An Equitable Distribution Primer for the State of Florida

The phrase equitable distribution most often arises when divorce is being contemplated. It basically deals with how spouses will divide their property and settle their joint debts. Some states follow specific 50-50 guidelines for community property distribution, but Florida uses “equitable distribution” in its verbiage. As a side note, it should be noted that more often than not this “equitable distribution” turns out to be a 50-50 split.

Initially, property must be delineated as marital or separate. Separate or non-marital property will not be subject to any sort of split. Separate property is defined as property owned prior to the union, any item given during the marriage and called a gift (NOT INCLUDING gifts from a spouse) or an inheritance. Separate property can also be that which is so defined by something like a pre-marital agreement. If separate property has provided some sort of an income, that income is also considered separate property unless obtained funds have been comingled with obviously marital funds. **It should be noted here that if that separate property appreciates in value as a result of MARITAL monetary contributions, this separate property becomes marital property for purposes of divorce negotiations.

In the state of Florida, marital property will incorporate all assets and debts acquired therein, unless specifically stated otherwise in writing. Joint or singular title will have no bearing. An example of this would be a credit card. If the card has only one spouse’s name on it, it will STILL be considered a joint responsibility. Sample assets can include but are not limited to property, money, retirement accounts (whether or not they have achieved vested status) or other benefits offered as “payment” presently or at some future point in time, etc. TAKE NOTE. If said benefits started accruing BEFORE the marriage a determination on the percentage of said “funds” which may be considered marital property may be necessary. Likewise, if something of value was singularly titled PRIOR to a marriage and it is rewritten to become a jointly owned item then it WILL be considered marital property for purposes of distribution! Deciphering marital from separate properties/funds may well come down to being able to actually trace the source of funds for all transactions. Financial record keeping can play a crucial role in preserving one’s assets.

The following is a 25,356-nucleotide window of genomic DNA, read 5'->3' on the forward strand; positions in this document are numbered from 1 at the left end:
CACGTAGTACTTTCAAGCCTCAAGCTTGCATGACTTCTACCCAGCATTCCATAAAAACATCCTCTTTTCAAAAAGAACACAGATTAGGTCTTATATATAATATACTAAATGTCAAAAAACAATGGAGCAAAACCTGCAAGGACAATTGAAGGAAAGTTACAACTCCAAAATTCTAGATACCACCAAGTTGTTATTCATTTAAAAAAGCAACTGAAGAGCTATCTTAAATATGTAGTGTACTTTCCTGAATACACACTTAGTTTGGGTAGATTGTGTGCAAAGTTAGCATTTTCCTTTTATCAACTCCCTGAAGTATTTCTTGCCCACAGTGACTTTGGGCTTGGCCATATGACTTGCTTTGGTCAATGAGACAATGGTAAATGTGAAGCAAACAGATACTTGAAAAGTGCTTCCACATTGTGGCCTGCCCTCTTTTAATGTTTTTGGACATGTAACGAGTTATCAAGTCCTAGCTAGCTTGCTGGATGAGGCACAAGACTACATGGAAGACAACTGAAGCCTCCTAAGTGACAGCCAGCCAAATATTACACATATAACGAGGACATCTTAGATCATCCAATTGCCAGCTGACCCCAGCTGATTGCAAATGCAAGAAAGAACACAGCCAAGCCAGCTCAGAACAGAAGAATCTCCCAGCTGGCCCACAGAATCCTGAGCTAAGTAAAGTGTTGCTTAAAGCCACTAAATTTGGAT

How will assets ultimately be divided? Couples can certainly try to divide property privately. Impartial mediators can also be of assistance. If these agreements have been reduced to writing and, if both spouses can cite consultations with lawyers, they are usually accepted by the Courts. Those situations not negotiable will be decided by an arbitrator or a judge. Usually there will be an even distribution of assets BUT there are exceptions taken into consideration. Judges may decide to look at:

  1. Financial circumstances of each spouse
  2. The actual length of the marriage
  3. Debts and liabilities specific to EACH spouse
  4. Each spouse’s definable contributions to the marriage
  5. Whether or not one of the spouses had to stop a career or interrupt pursuit or an educational degree for the sake of the marriage or the other spouse’s same advancement
  6. If minor children are involved, the advisability of allowing them to remain in the marital home
  7. Whether one or both spouses intentionally and wantonly spent down/ruined assets after filing for divorce or in the two years immediately preceding such a filing

Debts are treated similarly to assets. Generally speaking debts are divided evenly and payment of said indebtedness is assigned to one spouse or the other. Debts can be apportioned unevenly at the discretion of the judge; fairness is the overall incentive. *** If the judge assigns payment responsibility of a specific debt to your spouse make sure to REMOVE YOUR NAME from any paperwork associated with same.

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